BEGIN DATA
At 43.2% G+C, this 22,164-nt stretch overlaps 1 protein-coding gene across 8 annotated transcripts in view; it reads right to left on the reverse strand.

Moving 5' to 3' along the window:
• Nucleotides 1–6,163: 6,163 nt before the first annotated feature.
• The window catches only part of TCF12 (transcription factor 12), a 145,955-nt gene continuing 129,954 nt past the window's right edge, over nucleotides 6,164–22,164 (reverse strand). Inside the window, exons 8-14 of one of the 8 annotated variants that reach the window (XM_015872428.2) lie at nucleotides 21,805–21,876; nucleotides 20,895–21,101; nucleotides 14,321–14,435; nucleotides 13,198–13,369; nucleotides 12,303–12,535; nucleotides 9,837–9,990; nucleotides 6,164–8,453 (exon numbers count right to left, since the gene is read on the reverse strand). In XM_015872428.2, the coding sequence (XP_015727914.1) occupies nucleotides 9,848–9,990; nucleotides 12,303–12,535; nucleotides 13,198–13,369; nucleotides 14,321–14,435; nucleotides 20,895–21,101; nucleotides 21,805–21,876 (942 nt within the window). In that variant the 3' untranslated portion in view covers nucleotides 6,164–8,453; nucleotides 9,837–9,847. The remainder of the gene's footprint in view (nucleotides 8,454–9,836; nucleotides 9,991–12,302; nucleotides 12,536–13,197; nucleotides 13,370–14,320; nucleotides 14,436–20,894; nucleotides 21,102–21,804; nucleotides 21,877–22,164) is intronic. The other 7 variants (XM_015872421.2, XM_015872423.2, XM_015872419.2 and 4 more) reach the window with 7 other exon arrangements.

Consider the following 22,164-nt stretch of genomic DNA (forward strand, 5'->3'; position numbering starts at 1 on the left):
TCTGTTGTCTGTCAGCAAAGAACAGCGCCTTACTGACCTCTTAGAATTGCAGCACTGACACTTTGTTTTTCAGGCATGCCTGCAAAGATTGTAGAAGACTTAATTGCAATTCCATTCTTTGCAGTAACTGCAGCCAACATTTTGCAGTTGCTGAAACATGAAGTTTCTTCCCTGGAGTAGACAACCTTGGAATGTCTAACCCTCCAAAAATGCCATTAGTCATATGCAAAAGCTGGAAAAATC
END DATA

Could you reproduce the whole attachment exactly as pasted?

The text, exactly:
At 43.2% G+C, this 22,164-nt stretch overlaps 1 protein-coding gene across 8 annotated transcripts in view; it reads right to left on the reverse strand.

Moving 5' to 3' along the window:
• Nucleotides 1–6,163: 6,163 nt before the first annotated feature.
• The window catches only part of TCF12 (transcription factor 12), a 145,955-nt gene continuing 129,954 nt past the window's right edge, over nucleotides 6,164–22,164 (reverse strand). Inside the window, exons 8-14 of one of the 8 annotated variants that reach the window (XM_015872428.2) lie at nucleotides 21,805–21,876; nucleotides 20,895–21,101; nucleotides 14,321–14,435; nucleotides 13,198–13,369; nucleotides 12,303–12,535; nucleotides 9,837–9,990; nucleotides 6,164–8,453 (exon numbers count right to left, since the gene is read on the reverse strand). In XM_015872428.2, the coding sequence (XP_015727914.1) occupies nucleotides 9,848–9,990; nucleotides 12,303–12,535; nucleotides 13,198–13,369; nucleotides 14,321–14,435; nucleotides 20,895–21,101; nucleotides 21,805–21,876 (942 nt within the window). In that variant the 3' untranslated portion in view covers nucleotides 6,164–8,453; nucleotides 9,837–9,847. The remainder of the gene's footprint in view (nucleotides 8,454–9,836; nucleotides 9,991–12,302; nucleotides 12,536–13,197; nucleotides 13,370–14,320; nucleotides 14,436–20,894; nucleotides 21,102–21,804; nucleotides 21,877–22,164) is intronic. The other 7 variants (XM_015872421.2, XM_015872423.2, XM_015872419.2 and 4 more) reach the window with 7 other exon arrangements.

Consider the following 22,164-nt stretch of genomic DNA (forward strand, 5'->3'; position numbering starts at 1 on the left):
TCTGTTGTCTGTCAGCAAAGAACAGCGCCTTACTGACCTCTTAGAATTGCAGCACTGACACTTTGTTTTTCAGGCATGCCTGCAAAGATTGTAGAAGACTTAATTGCAATTCCATTCTTTGCAGTAACTGCAGCCAACATTTTGCAGTTGCTGAAACATGAAGTTTCTTCCCTGGAGTAGACAACCTTGGAATGTCTAACCCTCCAAAAATGCCATTAGTCATATGCAAAAGCTGGAAAAATC